ULA awaits NASA decision before outfitting pad for crew
BY STEPHEN CLARK
Posted: July 9, 2014
United Launch Alliance has completed the design of a modified Atlas 5 launch pad to accommodate astronaut flights at Cape Canaveral, and construction workers will start installing the upgrades this fall if one of ULA's partners wins NASA funding in the commercial crew program.
The launch pad modifications are designed to allow Boeing's CST-100 crew capsule to lift off from the launch pad with astronauts.
"This was a critical milestone to ensure all elements are in place to begin the construction as early as this fall to support the Boeing team and crewed launches of CST-100 from SLC-41," said Ellen Plese, director of ULA human launch services, in a ULA statement. "As ULA was creating the innovative new design elements for the pad, human safety factors were the primary consideration."
Boeing Co. is one of three companies bidding to win NASA funding to finish development of human-rated spacecraft to ferry astronauts to and from the International Space Station, ending U.S. reliance on Russia for crew transportation.
NASA says it will select one or more companies to continue working on space taxis in August or September, leading to operational flights to the space station by the end of 2017.
Boeing's CST-100 crew capsule is competing against SpaceX's Dragon spacecraft and the Dream Chaser lifting body space plane proposed by Sierra Nevada Corp. The CST-100 and Dream Chaser vehicles are designed to initially launch on ULA's Atlas 5 rocket, while SpaceX plans to launch the Dragon spacecraft on its own Falcon 9 booster.
If Boeing or Sierra Nevada receive funding to complete development of their crew-carrying vehicles, ULA says construction at the Atlas 5 launch pad will kick off before the end of the year.
Orlando, Fla.-based Hensel Phelps Construction Co. is leading the contractor team working on the Atlas 5 launch pad modifications.
The changes planned for Complex 41 include a crew access tower and crew access arm with a white room for astronauts to climb through the hatch into a spacecraft mounted on top of the Atlas 5 launcher. Engineers also designed a crew escape system designed to whisk astronauts safely away from the rocket in case of a dangerous countdown mishap.
The fixed crew access tower, standing more than 20 stories tall, will be built on the west side of the Atlas 5 launch pad, just a car width away from the mounting point for the rocket's mobile umbilical tower and launch platform.
Technicians assemble the Atlas 5 rocket's booster stage, Centaur upper stage and payload inside the Vertical Integration Facility about 1,800 feet south of the launch pad. The rocket rolls to the launch pad on the eve of liftoff on top of a mobile launch table, which locks into place over the flame trench to connect the rocket with propellant plumbing and electrical power.
Officials said the design of the launch pad upgrades so far has been specifically geared to support flights of the Boeing CST-100 spacecraft because the aerospace giant received more NASA funding than its competitors.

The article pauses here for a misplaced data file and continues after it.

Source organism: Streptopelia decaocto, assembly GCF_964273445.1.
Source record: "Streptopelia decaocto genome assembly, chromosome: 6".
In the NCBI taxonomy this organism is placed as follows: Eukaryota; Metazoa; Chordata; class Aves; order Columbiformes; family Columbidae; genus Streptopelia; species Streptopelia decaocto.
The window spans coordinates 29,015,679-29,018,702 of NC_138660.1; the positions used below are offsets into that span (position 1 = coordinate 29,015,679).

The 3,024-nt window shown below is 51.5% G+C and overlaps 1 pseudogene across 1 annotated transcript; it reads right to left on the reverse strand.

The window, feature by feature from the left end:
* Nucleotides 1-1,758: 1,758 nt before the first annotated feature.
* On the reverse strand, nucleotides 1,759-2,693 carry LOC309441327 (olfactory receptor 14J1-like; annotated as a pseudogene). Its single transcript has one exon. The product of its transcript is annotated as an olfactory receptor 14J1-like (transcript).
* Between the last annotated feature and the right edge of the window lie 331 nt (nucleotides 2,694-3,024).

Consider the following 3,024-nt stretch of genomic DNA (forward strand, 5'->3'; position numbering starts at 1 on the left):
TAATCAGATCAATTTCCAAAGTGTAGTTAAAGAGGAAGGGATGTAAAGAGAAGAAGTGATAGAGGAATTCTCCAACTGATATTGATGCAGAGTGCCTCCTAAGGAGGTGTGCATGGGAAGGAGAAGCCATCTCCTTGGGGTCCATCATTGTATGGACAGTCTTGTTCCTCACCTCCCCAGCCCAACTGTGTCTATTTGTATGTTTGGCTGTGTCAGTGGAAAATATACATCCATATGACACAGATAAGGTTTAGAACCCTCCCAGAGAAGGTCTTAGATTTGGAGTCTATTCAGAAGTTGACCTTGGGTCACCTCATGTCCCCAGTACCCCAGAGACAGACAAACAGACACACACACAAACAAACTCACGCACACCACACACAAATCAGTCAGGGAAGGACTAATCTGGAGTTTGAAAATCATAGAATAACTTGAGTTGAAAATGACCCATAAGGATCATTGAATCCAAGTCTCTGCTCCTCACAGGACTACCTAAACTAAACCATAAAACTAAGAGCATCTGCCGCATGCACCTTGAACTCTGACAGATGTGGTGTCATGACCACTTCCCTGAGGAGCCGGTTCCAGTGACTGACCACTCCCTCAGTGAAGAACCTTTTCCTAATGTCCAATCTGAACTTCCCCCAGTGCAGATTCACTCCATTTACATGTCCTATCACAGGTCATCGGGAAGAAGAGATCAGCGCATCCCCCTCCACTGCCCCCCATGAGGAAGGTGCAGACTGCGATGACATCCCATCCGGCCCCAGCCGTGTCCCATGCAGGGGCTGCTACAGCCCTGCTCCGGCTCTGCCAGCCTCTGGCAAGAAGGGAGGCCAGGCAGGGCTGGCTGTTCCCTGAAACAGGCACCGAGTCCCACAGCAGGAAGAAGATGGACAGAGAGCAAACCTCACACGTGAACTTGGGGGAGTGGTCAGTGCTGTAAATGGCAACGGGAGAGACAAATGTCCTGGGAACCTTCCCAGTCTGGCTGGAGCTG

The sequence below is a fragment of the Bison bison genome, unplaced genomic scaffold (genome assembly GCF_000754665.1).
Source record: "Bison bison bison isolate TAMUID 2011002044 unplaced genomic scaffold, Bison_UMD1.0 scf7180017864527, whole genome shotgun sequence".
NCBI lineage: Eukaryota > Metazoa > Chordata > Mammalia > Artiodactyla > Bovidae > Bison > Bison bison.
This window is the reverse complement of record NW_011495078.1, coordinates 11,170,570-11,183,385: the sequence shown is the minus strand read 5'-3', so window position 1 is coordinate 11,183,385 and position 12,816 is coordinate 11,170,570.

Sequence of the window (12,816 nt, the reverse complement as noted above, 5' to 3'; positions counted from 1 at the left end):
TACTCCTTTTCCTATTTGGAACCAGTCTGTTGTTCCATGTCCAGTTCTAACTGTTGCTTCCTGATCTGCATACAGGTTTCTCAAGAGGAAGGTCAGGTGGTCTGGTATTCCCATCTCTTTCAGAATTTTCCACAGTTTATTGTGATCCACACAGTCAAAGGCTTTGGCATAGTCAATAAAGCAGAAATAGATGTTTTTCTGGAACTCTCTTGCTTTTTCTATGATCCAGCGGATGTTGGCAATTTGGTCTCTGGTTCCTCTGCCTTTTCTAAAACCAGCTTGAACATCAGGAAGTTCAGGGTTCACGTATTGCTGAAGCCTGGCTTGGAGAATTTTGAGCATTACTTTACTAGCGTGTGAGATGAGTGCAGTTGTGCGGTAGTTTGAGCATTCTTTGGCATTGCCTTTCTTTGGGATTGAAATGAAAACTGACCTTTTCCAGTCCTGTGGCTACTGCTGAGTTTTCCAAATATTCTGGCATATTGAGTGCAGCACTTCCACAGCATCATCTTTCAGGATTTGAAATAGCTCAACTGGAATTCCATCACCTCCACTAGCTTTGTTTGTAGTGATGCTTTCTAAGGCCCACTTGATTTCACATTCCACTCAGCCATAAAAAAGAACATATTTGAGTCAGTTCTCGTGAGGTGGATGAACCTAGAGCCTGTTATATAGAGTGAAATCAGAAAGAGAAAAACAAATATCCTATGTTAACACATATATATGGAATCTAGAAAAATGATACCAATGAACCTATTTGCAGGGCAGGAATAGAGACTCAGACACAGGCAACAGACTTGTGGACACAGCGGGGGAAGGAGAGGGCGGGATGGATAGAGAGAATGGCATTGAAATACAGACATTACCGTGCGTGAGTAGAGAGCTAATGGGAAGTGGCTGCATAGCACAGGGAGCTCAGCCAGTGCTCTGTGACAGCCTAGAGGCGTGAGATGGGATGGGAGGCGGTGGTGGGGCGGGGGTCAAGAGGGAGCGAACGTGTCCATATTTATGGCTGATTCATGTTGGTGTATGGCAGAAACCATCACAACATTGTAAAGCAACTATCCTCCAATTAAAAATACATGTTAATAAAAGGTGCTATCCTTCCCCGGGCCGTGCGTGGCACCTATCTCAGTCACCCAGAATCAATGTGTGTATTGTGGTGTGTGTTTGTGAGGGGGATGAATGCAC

NASA awarded agreements to Boeing, SpaceX and Sierra Nevada in August 2012 worth up to $460 million, $440 million and $212.5 million, respectively. The space agency added a cumulative $55 million to the awards in amendments posted last year.
NASA pays the companies in installments upon completion of milestones such as hardware testing, financing and design reviews.
SpaceX hopes to launch astronaut crews from Kennedy Space Center's launch pad 39A, the former Apollo and space shuttle launch facility. SpaceX signed a 20-year lease of the launch pad in April.
Howard Biegler, human launch services lead for ULA, said last month the construction at Complex 41 will take about 18 months to complete.
One of the first steps in construction -- if it gets the go-ahead -- will be to excavate about 30 feet of concrete, then drive 30-inch diameter pillars 105 feet into Florida bedrock.
Workers will prepare seven segments comprising the main structure of the crew access tower, which will measure 20 feet by 20 feet, at a nearby staging point before transporting the steel sections to the launch pad between Atlas 5 launches for hoisting by a crane.
Once construction teams add the crew access arm and steel cladding, ULA plans to hook up hydraulics and instrumentation while testing the system with a CST-100 mockup at the launch pad.
The Atlas 5's busy manifest, filled with missions for the U.S. military, NASA and commercial customers, will continue unabated during the launch pad rework, according to Dan Collins, ULA's chief operating officer.
Collins said 14 Atlas 5 launches are planned from the launch pad during the 18-month construction phase.
Officials expect the launch pad crew accommodations under development for Boeing's CST-100 spacecraft could be adjusted to support Sierra Nevada's Dream Chaser if it flies.
"Boeing has been the customer that has moved forward, and that's why the design is focused right now on CST-100," Collins said.
"September of 2016 is when I will have everything built and ready to support commercial crew," Biegler told reporters on a tour of the launch pad.
ULA is also working on an emergency detection system to be bolted to Atlas 5 rockets on crewed missions. The avionics box will monitor the health of the launch vehicle and trigger an in-flight abort if it detects a major anomaly.
Boeing's CST-100 crew capsule will launch on an Atlas 5 rocket with two solid rocket boosters and a dual-engine Centaur upper stage.
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